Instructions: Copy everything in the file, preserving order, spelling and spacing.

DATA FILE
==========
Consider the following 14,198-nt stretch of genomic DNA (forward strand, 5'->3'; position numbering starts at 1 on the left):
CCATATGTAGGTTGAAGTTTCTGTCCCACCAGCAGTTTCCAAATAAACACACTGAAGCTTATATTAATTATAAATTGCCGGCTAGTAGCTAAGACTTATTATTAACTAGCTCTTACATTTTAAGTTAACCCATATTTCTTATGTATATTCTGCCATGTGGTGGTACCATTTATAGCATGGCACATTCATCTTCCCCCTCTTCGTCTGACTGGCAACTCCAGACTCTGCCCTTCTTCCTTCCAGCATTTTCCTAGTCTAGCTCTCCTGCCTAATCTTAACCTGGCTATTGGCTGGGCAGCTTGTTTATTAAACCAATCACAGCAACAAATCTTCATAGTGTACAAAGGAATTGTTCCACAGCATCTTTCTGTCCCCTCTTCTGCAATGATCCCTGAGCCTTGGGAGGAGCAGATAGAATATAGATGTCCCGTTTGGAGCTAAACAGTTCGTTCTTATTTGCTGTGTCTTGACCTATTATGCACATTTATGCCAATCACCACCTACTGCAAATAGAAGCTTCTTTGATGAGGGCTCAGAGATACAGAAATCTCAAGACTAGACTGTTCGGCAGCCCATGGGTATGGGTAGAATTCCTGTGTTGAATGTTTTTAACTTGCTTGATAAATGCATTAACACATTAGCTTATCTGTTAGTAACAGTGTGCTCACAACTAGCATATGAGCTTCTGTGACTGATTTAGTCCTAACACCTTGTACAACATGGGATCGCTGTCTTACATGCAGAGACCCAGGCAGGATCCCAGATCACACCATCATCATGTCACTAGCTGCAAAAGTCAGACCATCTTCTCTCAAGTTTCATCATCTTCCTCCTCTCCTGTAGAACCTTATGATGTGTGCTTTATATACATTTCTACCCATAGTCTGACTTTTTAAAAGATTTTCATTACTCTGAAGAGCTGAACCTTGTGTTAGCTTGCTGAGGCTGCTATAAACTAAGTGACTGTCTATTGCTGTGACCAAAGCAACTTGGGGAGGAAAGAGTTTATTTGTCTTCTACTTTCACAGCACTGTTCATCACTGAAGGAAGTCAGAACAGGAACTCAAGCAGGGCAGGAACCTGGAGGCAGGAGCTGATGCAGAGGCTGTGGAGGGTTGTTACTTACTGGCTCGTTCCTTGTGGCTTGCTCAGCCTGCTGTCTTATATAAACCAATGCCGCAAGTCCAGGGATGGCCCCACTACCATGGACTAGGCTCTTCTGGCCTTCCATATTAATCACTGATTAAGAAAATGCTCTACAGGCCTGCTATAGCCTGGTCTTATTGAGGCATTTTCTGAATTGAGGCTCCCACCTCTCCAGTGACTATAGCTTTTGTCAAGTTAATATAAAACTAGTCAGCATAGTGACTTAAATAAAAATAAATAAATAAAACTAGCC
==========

Consider the following 14,198-nt stretch of genomic DNA (forward strand, 5'->3'; position numbering starts at 1 on the left):
CCATATGTAGGTTGAAGTTTCTGTCCCACCAGCAGTTTCCAAATAAACACACTGAAGCTTATATTAATTATAAATTGCCGGCTAGTAGCTAAGACTTATTATTAACTAGCTCTTACATTTTAAGTTAACCCATATTTCTTATGTATATTCTGCCATGTGGTGGTACCATTTATAGCATGGCACATTCATCTTCCCCCTCTTCGTCTGACTGGCAACTCCAGACTCTGCCCTTCTTCCTTCCAGCATTTTCCTAGTCTAGCTCTCCTGCCTAATCTTAACCTGGCTATTGGCTGGGCAGCTTGTTTATTAAACCAATCACAGCAACAAATCTTCATAGTGTACAAAGGAATTGTTCCACAGCATCTTTCTGTCCCCTCTTCTGCAATGATCCCTGAGCCTTGGGAGGAGCAGATAGAATATAGATGTCCCGTTTGGAGCTAAACAGTTCGTTCTTATTTGCTGTGTCTTGACCTATTATGCACATTTATGCCAATCACCACCTACTGCAAATAGAAGCTTCTTTGATGAGGGCTCAGAGATACAGAAATCTCAAGACTAGACTGTTCGGCAGCCCATGGGTATGGGTAGAATTCCTGTGTTGAATGTTTTTAACTTGCTTGATAAATGCATTAACACATTAGCTTATCTGTTAGTAACAGTGTGCTCACAACTAGCATATGAGCTTCTGTGACTGATTTAGTCCTAACACCTTGTACAACATGGGATCGCTGTCTTACATGCAGAGACCCAGGCAGGATCCCAGATCACACCATCATCATGTCACTAGCTGCAAAAGTCAGACCATCTTCTCTCAAGTTTCATCATCTTCCTCCTCTCCTGTAGAACCTTATGATGTGTGCTTTATATACATTTCTACCCATAGTCTGACTTTTTAAAAGATTTTCATTACTCTGAAGAGCTGAACCTTGTGTTAGCTTGCTGAGGCTGCTATAAACTAAGTGACTGTCTATTGCTGTGACCAAAGCAACTTGGGGAGGAAAGAGTTTATTTGTCTTCTACTTTCACAGCACTGTTCATCACTGAAGGAAGTCAGAACAGGAACTCAAGCAGGGCAGGAACCTGGAGGCAGGAGCTGATGCAGAGGCTGTGGAGGGTTGTTACTTACTGGCTCGTTCCTTGTGGCTTGCTCAGCCTGCTGTCTTATATAAACCAATGCCGCAAGTCCAGGGATGGCCCCACTACCATGGACTAGGCTCTTCTGGCCTTCCATATTAATCACTGATTAAGAAAATGCTCTACAGGCCTGCTATAGCCTGGTCTTATTGAGGCATTTTCTGAATTGAGGCTCCCACCTCTCCAGTGACTATAGCTTTTGTCAAGTTAATATAAAACTAGTCAGCATAGTGACTTAAATAAAAATAAATAAATAAAACTAGCC